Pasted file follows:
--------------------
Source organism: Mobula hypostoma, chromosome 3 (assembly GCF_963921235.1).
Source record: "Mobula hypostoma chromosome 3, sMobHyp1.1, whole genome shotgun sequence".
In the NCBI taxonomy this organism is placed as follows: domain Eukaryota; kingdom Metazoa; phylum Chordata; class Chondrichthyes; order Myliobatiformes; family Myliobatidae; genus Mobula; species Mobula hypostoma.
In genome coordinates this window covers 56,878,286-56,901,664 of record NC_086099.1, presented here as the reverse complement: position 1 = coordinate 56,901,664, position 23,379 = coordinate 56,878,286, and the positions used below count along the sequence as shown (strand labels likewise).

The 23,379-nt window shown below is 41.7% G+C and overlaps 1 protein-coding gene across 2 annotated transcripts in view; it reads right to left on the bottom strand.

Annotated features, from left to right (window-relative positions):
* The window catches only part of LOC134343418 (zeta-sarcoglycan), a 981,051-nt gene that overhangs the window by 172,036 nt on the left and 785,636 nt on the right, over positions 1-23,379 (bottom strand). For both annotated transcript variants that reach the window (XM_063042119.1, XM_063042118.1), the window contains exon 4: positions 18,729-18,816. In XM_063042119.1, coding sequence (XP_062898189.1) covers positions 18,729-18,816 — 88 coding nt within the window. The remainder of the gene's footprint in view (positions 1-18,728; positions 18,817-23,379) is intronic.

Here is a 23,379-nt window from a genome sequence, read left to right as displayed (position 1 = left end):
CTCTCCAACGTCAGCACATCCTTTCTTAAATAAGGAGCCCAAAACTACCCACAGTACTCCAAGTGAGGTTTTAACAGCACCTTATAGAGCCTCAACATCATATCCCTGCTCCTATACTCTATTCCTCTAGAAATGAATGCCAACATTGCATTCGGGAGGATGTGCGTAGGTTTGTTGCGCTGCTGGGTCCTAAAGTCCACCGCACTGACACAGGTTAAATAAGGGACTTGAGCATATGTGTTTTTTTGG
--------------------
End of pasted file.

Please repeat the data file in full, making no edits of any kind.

Source organism: Mobula hypostoma, chromosome 3 (assembly GCF_963921235.1).
Source record: "Mobula hypostoma chromosome 3, sMobHyp1.1, whole genome shotgun sequence".
In the NCBI taxonomy this organism is placed as follows: domain Eukaryota; kingdom Metazoa; phylum Chordata; class Chondrichthyes; order Myliobatiformes; family Myliobatidae; genus Mobula; species Mobula hypostoma.
In genome coordinates this window covers 56,878,286-56,901,664 of record NC_086099.1, presented here as the reverse complement: position 1 = coordinate 56,901,664, position 23,379 = coordinate 56,878,286, and the positions used below count along the sequence as shown (strand labels likewise).

The 23,379-nt window shown below is 41.7% G+C and overlaps 1 protein-coding gene across 2 annotated transcripts in view; it reads right to left on the bottom strand.

Annotated features, from left to right (window-relative positions):
* The window catches only part of LOC134343418 (zeta-sarcoglycan), a 981,051-nt gene that overhangs the window by 172,036 nt on the left and 785,636 nt on the right, over positions 1-23,379 (bottom strand). For both annotated transcript variants that reach the window (XM_063042119.1, XM_063042118.1), the window contains exon 4: positions 18,729-18,816. In XM_063042119.1, coding sequence (XP_062898189.1) covers positions 18,729-18,816 — 88 coding nt within the window. The remainder of the gene's footprint in view (positions 1-18,728; positions 18,817-23,379) is intronic.

Here is a 23,379-nt window from a genome sequence, read left to right as displayed (position 1 = left end):
CTCTCCAACGTCAGCACATCCTTTCTTAAATAAGGAGCCCAAAACTACCCACAGTACTCCAAGTGAGGTTTTAACAGCACCTTATAGAGCCTCAACATCATATCCCTGCTCCTATACTCTATTCCTCTAGAAATGAATGCCAACATTGCATTCGGGAGGATGTGCGTAGGTTTGTTGCGCTGCTGGGTCCTAAAGTCCACCGCACTGACACAGGTTAAATAAGGGACTTGAGCATATGTGTTTTTTTGG